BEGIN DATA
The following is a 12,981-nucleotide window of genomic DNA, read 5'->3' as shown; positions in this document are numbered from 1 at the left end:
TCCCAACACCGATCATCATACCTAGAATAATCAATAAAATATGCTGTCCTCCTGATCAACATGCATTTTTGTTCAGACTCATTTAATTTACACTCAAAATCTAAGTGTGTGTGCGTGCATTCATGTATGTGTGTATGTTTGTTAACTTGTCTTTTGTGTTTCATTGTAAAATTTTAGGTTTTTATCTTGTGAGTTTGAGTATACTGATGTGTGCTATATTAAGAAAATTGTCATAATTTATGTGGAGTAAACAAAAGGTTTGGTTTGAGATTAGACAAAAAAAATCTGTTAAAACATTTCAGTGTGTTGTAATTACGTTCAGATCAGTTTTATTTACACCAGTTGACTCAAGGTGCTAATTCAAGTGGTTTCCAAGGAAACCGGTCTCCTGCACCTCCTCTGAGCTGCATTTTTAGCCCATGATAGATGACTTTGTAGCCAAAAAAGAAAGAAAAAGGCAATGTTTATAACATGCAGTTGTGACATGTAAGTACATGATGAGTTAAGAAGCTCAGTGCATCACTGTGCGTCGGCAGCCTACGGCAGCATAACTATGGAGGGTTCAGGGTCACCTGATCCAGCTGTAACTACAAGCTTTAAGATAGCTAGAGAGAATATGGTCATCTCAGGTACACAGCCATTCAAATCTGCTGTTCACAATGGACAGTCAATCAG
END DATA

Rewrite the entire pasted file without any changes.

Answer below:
The following is a 12,981-nucleotide window of genomic DNA, read 5'->3' as shown; positions in this document are numbered from 1 at the left end:
TCCCAACACCGATCATCATACCTAGAATAATCAATAAAATATGCTGTCCTCCTGATCAACATGCATTTTTGTTCAGACTCATTTAATTTACACTCAAAATCTAAGTGTGTGTGCGTGCATTCATGTATGTGTGTATGTTTGTTAACTTGTCTTTTGTGTTTCATTGTAAAATTTTAGGTTTTTATCTTGTGAGTTTGAGTATACTGATGTGTGCTATATTAAGAAAATTGTCATAATTTATGTGGAGTAAACAAAAGGTTTGGTTTGAGATTAGACAAAAAAAATCTGTTAAAACATTTCAGTGTGTTGTAATTACGTTCAGATCAGTTTTATTTACACCAGTTGACTCAAGGTGCTAATTCAAGTGGTTTCCAAGGAAACCGGTCTCCTGCACCTCCTCTGAGCTGCATTTTTAGCCCATGATAGATGACTTTGTAGCCAAAAAAGAAAGAAAAAGGCAATGTTTATAACATGCAGTTGTGACATGTAAGTACATGATGAGTTAAGAAGCTCAGTGCATCACTGTGCGTCGGCAGCCTACGGCAGCATAACTATGGAGGGTTCAGGGTCACCTGATCCAGCTGTAACTACAAGCTTTAAGATAGCTAGAGAGAATATGGTCATCTCAGGTACACAGCCATTCAAATCTGCTGTTCACAATGGACAGTCAATCAG